You may call the disease by name when you address it mentally; but by naming it audibly, you are liable to impress it upon the mind. The Silence of Science is eloquent and powerful to unclasp the hand of disease and reduce it to nothingness.
A Christian Scientist never gives medicine, never recommends hygiene, never manipulates. He never tries to "focus mind." He never places patient and practitioner "back to back," never consults "spirits," nor requires the life history of his patient. Above all, he cannot trespass on the rights of Mind through animal magnetism.
The foregoing rules for practice are taken from Mrs. Eddy's different works.
The difference between the views of Mrs. Eddy and those who diverge from her is superficial, though neither she nor they will admit it. Miss Kate Taylor, in " Selfhood Lost in Godhood," referring to Mrs. Eddy's large work, says: "It can be read with profit by any who are seeking truth with sincerity, and with no tendency to become biased." She also says that she was formerly a member of the Christian Science Association, and "learned that limitations are not conducive to growth, and that, as Emerson truly says, ' God always disappoints monopolies,'" and frankly gives her opinion of those denounced by her former preceptor.
The so-called mal-practitioners and mesmerists therein mentioned, on thorough investigation,—not only by myself, but in company with others who seek to be liberal-minded and to give Truth its due wherever it exists,— I find to be simply those who have separated themselves from the Association, that they might pursue their own convictions of right, and step out of the regular ranks of stereotyped terms to let their thoughts find expression in their own words.
The chief point of departure in Miss Taylor's theories from those of Mrs. Eddy is in the value attached to a knowledge of the preceding life of the patient.
Physical disease has many different causes. The physician treating a patient is often narrowed in his efforts to do good, because of some hidden moral or mental cause, some underlying fear, some sorrow, some inherited proclivity, some wrong unforgiven, some trait of character, some past occurrence which has tinged, perhaps almost unconsciously, tho whole tenor of a life. It is not necessary that a person's innermost sacred thoughts and life be unveiled, as the physician does not expect, neither does he like, to receive confidences, unless, indeed, they are given voluntarily with a feeling of trust. Some word or hint, though, to the physician would often aid materially. . . . The treatment consists in a vigorous holding of the patient to his right of soul-growth, unobstructed and unretarded by physical defects. ... In answer to tho question, "Is it prayer f" I would first quote Victor Hugo's definition of prayer,—" Every thought is a prayer; there are moments when, whatever be the attitude of the body, the soul is on its knees,"— and then answer, Yes, it is prayer. Prayer with the old interpretation begs the Father to change the unchangeable, while prayer with the new interpretation lifts the beggar to a comprehension that he himself has omitted to take the gifts already prepared for him from the foundation of the world.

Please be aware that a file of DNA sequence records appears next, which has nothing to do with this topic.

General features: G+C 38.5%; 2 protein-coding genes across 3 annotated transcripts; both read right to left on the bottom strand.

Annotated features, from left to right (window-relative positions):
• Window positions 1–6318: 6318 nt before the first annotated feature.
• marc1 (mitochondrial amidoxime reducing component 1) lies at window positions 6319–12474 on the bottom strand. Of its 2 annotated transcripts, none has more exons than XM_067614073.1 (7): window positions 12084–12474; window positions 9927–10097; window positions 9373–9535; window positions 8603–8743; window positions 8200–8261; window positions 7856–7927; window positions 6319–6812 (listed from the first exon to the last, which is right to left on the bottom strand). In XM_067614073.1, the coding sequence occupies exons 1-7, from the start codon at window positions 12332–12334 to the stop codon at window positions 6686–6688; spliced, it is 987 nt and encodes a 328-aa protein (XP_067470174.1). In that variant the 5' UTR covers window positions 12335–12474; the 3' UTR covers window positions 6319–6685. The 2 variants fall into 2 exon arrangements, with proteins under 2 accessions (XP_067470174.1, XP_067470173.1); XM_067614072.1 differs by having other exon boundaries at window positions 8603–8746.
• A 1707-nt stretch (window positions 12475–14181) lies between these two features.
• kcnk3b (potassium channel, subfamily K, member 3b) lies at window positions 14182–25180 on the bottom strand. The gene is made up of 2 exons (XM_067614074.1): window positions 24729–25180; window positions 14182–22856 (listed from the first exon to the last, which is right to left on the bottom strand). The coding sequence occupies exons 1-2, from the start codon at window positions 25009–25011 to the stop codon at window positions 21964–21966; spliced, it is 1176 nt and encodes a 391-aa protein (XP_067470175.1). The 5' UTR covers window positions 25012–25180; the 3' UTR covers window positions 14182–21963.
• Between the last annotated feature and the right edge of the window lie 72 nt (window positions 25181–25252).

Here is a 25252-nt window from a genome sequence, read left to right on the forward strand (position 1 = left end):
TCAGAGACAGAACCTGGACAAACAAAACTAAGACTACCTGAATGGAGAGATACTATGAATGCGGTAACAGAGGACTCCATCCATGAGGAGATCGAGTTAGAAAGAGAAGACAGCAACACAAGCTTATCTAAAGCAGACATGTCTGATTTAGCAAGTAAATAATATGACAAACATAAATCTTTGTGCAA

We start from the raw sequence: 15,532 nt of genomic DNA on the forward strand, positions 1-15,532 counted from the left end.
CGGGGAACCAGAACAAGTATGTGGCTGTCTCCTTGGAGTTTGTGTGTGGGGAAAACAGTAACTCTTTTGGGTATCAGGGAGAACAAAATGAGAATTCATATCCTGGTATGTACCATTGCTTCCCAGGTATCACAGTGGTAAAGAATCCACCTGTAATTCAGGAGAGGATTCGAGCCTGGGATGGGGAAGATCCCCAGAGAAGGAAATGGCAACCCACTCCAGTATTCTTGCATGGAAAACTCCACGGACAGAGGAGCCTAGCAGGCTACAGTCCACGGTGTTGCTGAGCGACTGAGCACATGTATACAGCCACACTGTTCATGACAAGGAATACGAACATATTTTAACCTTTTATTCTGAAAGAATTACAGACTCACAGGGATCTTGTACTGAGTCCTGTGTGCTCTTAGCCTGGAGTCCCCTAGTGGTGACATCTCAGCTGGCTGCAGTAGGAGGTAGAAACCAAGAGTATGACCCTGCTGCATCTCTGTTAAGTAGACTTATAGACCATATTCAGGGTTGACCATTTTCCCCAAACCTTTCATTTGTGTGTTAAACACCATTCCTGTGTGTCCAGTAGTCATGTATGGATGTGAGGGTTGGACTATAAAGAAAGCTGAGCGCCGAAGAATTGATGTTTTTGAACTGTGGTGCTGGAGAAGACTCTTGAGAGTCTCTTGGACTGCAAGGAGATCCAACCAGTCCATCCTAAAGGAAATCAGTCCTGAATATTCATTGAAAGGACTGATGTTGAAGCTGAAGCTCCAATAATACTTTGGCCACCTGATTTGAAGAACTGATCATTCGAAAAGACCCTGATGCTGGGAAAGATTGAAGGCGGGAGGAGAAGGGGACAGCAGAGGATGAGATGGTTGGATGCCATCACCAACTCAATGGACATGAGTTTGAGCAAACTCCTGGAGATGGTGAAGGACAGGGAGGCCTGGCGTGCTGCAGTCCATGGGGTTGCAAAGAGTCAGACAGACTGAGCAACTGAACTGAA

She gives this advice to the sick :
Eradicate all thoughts of physiology, drugs, laws of health, sickness, and pain, and know that God is the only panacea,— divine love the only medicine. . . . Seek the help of a Christian Healer. . . . Judge him not unjustly, . . . neither be in opposition, for his is a good motive. . . . While under his treatment obey any natural impulse, without fear of consequence. Remember! without fear. This does not mean to be foolhardy in the beginning,—unless the cure should be almost instantaneous,—but advance gradually. ... If you have a time during the treatment when you should feel worse, do not be discouraged. . . . Look forward. . . . One little secret it is well to know. . . . Deny every thought of sickness every time it enters your mind. . . . Never use will-power, mistaking it for divine Truth.
Also Mrs. Stuart teaches the importance of a knowledge of the previous life:
A man came to me from Erie, Penn., with what was called by different M. D's softening of the brain and Bright's disease of the kidneys. After questioning him I found his trouble dated back to the Chicago fire. Now he was not conscious of any fear, was in no personal danger for himself or family. But he was in that atmosphere of mental confusion and terror all through the city. He was cured by treatment on that point and nothing else. A woman came to me who had suffered five years with what the doctors called rheumatism. I happened to know that the death of a child had caused this effect. By silently erasing that picture of death and holding in its place an imago of Life, eternal Life, she was entirely cured in twenty minutes.